Great Fences of Australia exhibition at the Art Gallery of New South Wales
Published Monday, 19 January 2004Wherever they have travelled, they have recorded the stories of local people who relate to the fences. The images, the stories and the sounds of the fences all become a part of an installation at the Art Gallery of New South Wales, while twice a day the artists will perform live with a re-created section of the fence in the Gallery.
Jon Rose and Hollis Taylor are two virtuoso violinist/composers who specialise in new music and experimental sound installations but are equally at home with the classics. For the past two years, they have been photographing the extent of the great system of fences that cross the Australian Outback, including the Dingo Fence and the Rabbit-Proof Fence. They have documented ancient and decayed fragments and the freshly maintained working fences. There are some startlingly beautiful images of fences running into infinity or of rotting posts disappearing into salt lakes or sand. All fences are potential instruments - they catch wind and resonate. Jon and Hollis have also been playing and recording these fence wires with their violin bows.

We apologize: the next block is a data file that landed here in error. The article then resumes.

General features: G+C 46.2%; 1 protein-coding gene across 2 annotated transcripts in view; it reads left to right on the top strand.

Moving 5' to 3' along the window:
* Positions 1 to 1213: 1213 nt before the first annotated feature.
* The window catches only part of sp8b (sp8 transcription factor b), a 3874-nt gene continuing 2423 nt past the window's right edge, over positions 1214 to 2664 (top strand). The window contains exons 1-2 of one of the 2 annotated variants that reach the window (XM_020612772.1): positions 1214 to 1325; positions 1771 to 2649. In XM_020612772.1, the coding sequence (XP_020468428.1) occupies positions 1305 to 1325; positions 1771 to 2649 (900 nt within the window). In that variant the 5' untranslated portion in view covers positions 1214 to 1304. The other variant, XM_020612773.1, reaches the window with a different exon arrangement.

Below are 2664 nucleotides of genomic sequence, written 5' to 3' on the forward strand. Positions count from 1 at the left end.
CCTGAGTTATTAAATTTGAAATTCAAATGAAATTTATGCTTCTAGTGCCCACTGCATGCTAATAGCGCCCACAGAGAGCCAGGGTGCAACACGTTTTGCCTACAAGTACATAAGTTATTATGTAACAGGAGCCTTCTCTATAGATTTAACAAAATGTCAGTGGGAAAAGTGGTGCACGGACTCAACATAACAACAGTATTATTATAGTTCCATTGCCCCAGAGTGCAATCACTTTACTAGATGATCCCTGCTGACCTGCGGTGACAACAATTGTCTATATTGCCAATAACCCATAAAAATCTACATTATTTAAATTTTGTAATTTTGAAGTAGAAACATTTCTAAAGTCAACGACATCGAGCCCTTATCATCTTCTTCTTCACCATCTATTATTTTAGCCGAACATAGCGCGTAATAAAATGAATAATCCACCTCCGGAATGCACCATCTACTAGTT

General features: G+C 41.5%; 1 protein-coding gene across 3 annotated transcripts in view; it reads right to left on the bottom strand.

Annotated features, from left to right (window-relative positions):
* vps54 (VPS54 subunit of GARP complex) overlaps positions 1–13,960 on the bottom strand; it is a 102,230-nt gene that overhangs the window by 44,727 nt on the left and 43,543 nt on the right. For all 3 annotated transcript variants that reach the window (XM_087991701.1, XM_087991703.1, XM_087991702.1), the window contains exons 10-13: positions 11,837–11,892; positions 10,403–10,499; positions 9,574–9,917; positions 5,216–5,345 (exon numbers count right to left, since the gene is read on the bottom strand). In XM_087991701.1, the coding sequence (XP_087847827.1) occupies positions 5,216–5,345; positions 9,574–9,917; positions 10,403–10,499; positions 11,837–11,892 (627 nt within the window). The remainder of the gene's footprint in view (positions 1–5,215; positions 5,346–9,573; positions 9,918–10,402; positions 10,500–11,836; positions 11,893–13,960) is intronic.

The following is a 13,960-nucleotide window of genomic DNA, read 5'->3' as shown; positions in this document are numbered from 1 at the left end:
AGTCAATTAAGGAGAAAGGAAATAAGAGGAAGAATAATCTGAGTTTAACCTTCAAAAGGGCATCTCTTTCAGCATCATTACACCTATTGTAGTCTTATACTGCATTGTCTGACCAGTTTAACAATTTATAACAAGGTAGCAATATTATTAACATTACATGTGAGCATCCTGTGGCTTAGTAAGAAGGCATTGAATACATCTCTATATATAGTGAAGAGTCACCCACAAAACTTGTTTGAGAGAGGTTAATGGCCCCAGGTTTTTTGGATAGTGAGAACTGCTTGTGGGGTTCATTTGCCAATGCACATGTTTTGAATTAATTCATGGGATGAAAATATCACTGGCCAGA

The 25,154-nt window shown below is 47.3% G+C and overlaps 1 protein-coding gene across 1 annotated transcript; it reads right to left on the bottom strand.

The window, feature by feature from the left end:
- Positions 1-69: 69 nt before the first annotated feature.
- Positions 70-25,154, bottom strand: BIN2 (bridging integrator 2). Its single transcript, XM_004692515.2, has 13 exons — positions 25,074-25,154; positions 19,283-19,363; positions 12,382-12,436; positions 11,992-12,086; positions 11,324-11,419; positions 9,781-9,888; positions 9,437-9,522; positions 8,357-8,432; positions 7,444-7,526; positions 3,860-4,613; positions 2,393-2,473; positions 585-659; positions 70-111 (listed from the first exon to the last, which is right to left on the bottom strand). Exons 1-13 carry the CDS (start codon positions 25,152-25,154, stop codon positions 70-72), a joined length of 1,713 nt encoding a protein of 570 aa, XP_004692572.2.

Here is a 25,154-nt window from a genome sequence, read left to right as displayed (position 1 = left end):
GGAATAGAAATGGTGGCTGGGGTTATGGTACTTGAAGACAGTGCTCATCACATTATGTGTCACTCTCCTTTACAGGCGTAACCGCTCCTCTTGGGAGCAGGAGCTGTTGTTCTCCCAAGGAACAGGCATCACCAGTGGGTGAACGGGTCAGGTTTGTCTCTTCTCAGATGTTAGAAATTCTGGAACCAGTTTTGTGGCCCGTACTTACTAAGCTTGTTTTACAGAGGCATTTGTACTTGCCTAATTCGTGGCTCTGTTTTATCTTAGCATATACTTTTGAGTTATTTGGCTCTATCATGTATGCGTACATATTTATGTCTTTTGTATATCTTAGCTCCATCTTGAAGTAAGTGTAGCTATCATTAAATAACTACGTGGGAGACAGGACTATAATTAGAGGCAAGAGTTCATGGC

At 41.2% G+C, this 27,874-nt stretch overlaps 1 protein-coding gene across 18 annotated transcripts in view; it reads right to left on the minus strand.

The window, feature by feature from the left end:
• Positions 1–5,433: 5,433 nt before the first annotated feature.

Many people look at Fences and see not much; we look and see giant musical string instruments covering a continent. The strings are so long that they become the resonators as well as the triggers for the sound. On straight stretches of a simple five-wire fence, the sound travels down the wires for hundreds of meters. The music is ethereal and elemental, incorporating an extended harmonic series (the structure of all sound); the longer the wire, the more harmonics become available. (Jon Rose)
Their performances are astonishing for the quality of sound and the special presence the two of them bring to their work.